Earlier this month, I was fortunate enough to attend a performance of ENO’s Jack the Ripper: The Women of Whitechapel at the London Coliseum.
Attending an opera isn’t a regular thing for me, but I have been to three in the past. I may never have been to an opera had it not been for being raised on a steady of appreciation of Philip Glass.
When the opportunity to see live performances of Glass’ operas Satyagraha and Akhnaten presented itself, I wasn’t going to say no. These two spectacular shows formed my introduction to live opera, and the English National Opera (ENO) at its home, the London Coliseum.
These two operas are sonically and visually impressive, but they are difficult too. Satyagraha is sung in Sanskrit, while Akhnaten is performed in Egyptian, Hebrew and Akkadian. The programme’s synopsis came in very useful.
So it was with great interest that I stumbled upon a notice of ENO’s latest work; Jack the Ripper: The Women of Whitechapel.
Billed as a thoughtful tribute to the victims and the lives of the woman of Whitechapel in the 1880s, this stood out among the many, many Ripper shows and performances. The Ripper is hinted at throughout the show, but never shown.
The show is timely too; author Hallie Rubenhold recently published The Five: The Untold Lives of the Women Killed by Jack the Ripper. The book looked at the history and lives of the so-called canonical five victims. In doing so, Rubenhold disrupted the commonly held view that all these women were sex workers; a classification often used to justify or in some way explain the Ripper’s actions.
Iain Bell’s Jack the Ripper: The Women of Whitechapel follows a similar path. Along with librettist Emma Jenkins, Bell crafted an opera that pieces together what life would have been like for the women in one of the most deprived areas of the East End.
As the victims all come from the poorer side of London, their histories are not well documented. However, journalist W.T. Stead did embed himself into these areas of Whitechapel, and the stories and situations told in the opera come largely from his contemporary writings. Both Bell and Jenkins decided that only real events would be included in the opera, even if they didn’t happen to the canonical five.
The outcome is a powerful performance about the strength of the women, the adversity they had to face each day, and the oppressive structures that kept them down. Maud, the head of the doss house where the women stay, played by Dame Josephine Barstow, is, however, a fictional character. But she represents the cycle of abuse that so often occurs; abuse breeds abuse.
The canonical five are all included throughout, with each gradually being murdered by the Ripper. However, the show doesn’t deal in grim, bloody detail. The women, often in vulnerable situations, become shrouded in darkness, leaving it up to the viewer whether the Ripper was to blame, or any of the other dangers the women of Whitechapel faced daily.
The most notable of all the Ripper’s victims is Mary Kelly. Perhaps because she was the last, perhaps because her murder was the most violent (and is horrifically photographically captured in-situ). Whatever the reason, many retellings of Jack the Ripper’s killings centre around Mary Kelly.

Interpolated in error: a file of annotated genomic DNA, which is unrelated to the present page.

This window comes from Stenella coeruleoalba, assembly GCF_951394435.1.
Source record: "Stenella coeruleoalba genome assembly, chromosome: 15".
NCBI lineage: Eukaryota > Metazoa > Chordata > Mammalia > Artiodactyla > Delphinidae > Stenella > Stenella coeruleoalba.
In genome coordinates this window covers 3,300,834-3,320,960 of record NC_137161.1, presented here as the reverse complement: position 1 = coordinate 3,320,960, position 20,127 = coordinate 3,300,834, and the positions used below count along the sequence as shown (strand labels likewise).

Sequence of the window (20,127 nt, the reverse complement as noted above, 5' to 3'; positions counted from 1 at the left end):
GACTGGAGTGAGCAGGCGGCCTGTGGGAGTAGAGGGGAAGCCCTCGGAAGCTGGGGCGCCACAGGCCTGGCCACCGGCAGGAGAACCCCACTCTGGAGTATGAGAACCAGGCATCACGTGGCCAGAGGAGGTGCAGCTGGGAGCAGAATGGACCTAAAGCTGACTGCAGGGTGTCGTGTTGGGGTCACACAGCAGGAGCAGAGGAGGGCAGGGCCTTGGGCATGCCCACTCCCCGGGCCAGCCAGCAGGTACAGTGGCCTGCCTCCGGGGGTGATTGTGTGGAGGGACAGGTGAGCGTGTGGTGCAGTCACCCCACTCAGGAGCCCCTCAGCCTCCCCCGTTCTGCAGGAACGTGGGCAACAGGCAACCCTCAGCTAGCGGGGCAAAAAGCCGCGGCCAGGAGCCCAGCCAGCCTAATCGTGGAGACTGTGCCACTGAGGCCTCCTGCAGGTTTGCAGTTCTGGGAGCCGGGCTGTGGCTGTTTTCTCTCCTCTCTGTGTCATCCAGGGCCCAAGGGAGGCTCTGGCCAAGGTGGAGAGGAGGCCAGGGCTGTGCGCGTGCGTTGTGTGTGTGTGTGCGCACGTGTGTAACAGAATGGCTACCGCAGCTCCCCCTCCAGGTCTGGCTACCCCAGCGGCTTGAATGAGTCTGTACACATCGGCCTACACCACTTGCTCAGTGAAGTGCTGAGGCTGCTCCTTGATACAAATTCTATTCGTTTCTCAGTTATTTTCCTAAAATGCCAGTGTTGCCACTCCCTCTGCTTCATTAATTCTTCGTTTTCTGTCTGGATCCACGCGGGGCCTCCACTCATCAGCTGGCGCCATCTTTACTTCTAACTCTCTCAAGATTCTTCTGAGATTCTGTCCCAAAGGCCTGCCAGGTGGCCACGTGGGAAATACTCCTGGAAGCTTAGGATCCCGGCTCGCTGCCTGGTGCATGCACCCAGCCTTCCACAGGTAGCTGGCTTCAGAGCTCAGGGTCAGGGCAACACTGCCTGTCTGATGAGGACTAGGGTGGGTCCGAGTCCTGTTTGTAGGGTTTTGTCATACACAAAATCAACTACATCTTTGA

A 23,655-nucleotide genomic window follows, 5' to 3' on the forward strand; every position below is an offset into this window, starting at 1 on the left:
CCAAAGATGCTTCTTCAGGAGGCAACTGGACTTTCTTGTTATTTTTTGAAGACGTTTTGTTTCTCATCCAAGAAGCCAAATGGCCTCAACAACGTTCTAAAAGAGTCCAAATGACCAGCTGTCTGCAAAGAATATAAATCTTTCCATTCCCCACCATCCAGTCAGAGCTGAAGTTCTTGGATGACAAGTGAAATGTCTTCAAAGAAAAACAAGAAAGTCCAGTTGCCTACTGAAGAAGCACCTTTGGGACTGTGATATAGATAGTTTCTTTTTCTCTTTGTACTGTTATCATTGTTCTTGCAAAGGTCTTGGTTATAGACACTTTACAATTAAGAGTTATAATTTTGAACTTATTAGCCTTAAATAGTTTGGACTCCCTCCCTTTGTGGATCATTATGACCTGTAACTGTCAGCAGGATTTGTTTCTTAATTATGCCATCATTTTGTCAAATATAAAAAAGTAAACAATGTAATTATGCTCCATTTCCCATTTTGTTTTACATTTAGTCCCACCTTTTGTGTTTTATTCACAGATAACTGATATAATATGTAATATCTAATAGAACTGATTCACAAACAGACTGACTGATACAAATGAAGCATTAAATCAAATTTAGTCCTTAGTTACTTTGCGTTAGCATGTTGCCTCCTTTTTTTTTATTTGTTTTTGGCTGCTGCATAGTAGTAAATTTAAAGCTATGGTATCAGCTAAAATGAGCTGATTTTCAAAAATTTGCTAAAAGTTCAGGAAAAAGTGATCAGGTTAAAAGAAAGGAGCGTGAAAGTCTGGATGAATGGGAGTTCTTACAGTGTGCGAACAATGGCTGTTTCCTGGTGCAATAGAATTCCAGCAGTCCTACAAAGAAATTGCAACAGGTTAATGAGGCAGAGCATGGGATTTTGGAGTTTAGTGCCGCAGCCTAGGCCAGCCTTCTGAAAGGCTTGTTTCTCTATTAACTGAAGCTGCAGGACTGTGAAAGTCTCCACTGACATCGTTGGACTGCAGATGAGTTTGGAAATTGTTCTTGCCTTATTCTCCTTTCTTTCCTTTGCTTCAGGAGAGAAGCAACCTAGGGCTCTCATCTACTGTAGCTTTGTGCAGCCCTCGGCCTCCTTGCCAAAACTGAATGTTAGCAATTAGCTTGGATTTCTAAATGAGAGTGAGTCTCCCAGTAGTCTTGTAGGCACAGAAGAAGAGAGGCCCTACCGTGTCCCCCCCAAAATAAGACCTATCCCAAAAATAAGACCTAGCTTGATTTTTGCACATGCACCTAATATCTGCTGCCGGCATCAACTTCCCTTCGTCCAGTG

The Women of Whitechapel continues that legacy. However, Mary is presented as a well-rounded human, rather than the usual two-dimensional cliché. Mary is at once defensive (the first time we meet her she gets in a fight with Polly Nichols), caring, and a doting, protective mother.
In this production, Mary Kelly is played by the incredibly talented Natalya Romaniw. Her performance in the lead role is passionate, memorable, and powerful. Every note is strong and impactful, while her actions bring credibility to Mary Kelly throughout.
The cast and chorus, as you’d expect, is predominately female. Without exception, every performer gives a performance that makes their character believable and sympathetic. That’s not to say the production infantilises these women; they are complex characters with contrasting and conflicting beliefs and motivations.
It means that although the deaths of the canonical five are suitably distressing, so too is the conditions all the women of Whitechapel had to live through. Compared to the lavish and luxurious West End of London, the city’s East End was deprived, and its inhabitants had to fight to survive.
Perhaps the most lasting impact of The Woman of Whitechapel though might be the knowledge that even today, many women in deprived areas of the country are subject the same oppressive mechanisms and abuses. No matter how far we think we’ve come since the bleak days of Jack the Ripper, women all around the country still have to fight to survive.
So, The Women of Whitechapel succeeds in both bringing colour to the canonical five’s lives and that of their contemporaries, whilst also reminding us of how much there still is to do ensure equality, so that everyone, regardless of background, can live a life free of the fear that stalks London’s streets, then and now.
For performance and booking information, see ENO’s website.